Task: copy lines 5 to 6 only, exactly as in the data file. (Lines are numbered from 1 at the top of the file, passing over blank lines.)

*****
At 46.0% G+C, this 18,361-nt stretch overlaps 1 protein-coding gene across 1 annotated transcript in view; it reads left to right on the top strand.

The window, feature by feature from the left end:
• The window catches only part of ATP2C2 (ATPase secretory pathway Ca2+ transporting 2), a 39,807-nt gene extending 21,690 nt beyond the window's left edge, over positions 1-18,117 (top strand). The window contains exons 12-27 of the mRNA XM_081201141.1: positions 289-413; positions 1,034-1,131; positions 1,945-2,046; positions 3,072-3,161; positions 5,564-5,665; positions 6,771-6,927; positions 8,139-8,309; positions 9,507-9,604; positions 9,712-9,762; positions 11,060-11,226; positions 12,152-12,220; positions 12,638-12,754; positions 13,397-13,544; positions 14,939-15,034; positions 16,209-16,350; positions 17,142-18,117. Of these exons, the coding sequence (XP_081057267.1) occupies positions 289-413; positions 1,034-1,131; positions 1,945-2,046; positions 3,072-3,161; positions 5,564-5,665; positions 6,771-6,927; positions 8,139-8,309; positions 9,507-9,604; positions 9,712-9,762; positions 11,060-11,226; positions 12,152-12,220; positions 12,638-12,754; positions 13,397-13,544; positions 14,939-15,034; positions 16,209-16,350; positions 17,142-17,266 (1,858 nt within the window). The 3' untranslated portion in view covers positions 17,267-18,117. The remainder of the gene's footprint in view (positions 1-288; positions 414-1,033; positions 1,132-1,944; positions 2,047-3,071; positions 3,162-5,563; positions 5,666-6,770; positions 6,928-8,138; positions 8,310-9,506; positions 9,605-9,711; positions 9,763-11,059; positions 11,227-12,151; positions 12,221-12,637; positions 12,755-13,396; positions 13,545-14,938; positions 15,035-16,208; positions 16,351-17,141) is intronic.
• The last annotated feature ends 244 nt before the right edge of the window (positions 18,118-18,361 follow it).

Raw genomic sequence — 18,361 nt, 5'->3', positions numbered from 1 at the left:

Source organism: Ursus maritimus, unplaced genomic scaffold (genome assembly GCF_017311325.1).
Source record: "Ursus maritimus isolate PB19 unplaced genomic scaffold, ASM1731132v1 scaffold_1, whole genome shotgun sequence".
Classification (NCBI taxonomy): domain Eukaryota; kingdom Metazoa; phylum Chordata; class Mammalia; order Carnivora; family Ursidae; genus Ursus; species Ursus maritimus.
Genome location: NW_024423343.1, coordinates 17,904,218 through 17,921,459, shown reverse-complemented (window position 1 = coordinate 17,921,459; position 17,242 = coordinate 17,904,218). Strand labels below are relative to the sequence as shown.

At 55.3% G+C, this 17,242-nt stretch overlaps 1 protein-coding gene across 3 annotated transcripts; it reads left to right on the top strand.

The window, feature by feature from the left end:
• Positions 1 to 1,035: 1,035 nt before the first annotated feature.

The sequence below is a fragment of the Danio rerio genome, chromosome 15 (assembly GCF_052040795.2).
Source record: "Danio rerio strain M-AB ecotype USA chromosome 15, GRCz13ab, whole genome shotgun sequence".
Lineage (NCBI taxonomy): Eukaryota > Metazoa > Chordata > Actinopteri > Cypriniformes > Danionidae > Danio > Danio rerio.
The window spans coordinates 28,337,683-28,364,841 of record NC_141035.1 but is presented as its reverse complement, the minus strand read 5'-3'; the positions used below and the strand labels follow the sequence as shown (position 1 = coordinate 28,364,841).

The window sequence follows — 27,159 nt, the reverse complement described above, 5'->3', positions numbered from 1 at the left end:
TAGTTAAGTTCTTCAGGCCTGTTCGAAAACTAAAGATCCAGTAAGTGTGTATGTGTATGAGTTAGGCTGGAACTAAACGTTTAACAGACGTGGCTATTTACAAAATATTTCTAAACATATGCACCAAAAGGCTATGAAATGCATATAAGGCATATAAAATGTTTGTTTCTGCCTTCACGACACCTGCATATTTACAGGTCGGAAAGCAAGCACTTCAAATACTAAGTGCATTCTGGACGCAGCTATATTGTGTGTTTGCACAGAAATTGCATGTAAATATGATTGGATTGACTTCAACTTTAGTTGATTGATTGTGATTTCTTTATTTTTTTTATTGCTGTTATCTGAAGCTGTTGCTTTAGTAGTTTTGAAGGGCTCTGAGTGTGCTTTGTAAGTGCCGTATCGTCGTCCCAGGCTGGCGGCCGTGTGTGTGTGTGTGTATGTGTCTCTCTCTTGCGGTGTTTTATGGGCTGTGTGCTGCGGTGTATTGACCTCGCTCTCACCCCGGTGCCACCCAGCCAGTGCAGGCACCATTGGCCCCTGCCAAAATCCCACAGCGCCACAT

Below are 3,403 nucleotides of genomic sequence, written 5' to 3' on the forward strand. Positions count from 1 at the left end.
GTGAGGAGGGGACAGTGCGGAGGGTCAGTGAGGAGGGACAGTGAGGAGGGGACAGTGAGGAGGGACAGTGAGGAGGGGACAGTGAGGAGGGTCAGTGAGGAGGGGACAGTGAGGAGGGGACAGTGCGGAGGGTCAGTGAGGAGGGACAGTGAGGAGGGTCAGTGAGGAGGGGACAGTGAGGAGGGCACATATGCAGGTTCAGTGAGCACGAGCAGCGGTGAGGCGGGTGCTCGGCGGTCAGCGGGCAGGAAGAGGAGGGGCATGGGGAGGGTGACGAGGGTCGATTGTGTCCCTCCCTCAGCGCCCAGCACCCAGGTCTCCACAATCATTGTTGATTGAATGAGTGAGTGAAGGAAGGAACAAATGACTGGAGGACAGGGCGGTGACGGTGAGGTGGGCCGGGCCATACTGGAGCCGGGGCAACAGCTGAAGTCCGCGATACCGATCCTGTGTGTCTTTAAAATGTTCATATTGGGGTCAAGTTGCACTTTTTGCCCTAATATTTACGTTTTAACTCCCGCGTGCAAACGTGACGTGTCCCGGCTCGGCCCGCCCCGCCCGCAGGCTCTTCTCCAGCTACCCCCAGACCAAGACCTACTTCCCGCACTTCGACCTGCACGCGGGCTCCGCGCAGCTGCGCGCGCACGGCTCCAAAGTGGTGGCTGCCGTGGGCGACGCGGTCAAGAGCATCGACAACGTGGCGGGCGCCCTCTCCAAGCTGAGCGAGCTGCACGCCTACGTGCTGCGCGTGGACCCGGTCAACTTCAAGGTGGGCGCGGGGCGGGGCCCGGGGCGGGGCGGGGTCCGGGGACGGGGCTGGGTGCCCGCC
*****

Raw genomic sequence — 18,361 nt, 5'->3', positions numbered from 1 at the left:

Source organism: Ursus maritimus, unplaced genomic scaffold (genome assembly GCF_017311325.1).